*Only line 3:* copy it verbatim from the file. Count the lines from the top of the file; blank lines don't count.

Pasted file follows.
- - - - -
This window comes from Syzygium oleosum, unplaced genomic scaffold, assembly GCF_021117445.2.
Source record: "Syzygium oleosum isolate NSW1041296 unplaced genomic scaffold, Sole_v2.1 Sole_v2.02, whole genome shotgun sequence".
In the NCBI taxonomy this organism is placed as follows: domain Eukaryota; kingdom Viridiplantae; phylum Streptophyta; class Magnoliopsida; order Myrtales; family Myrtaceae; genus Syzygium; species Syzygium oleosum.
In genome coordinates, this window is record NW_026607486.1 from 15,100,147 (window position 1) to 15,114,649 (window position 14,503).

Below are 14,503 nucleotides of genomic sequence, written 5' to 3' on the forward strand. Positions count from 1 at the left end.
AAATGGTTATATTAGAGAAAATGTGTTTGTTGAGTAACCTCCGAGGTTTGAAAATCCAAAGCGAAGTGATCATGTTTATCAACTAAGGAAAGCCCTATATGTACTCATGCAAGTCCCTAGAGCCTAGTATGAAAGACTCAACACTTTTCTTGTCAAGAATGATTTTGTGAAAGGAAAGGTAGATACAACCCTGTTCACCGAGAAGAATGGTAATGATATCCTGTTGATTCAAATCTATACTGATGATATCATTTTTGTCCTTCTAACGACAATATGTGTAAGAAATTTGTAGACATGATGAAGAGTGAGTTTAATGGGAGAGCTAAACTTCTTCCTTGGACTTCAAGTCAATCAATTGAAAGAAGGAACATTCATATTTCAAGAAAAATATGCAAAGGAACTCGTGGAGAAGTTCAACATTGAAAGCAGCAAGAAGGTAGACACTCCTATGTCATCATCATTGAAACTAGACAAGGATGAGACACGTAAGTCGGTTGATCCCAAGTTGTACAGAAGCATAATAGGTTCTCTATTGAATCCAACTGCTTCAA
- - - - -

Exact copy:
In the NCBI taxonomy this organism is placed as follows: domain Eukaryota; kingdom Viridiplantae; phylum Streptophyta; class Magnoliopsida; order Myrtales; family Myrtaceae; genus Syzygium; species Syzygium oleosum.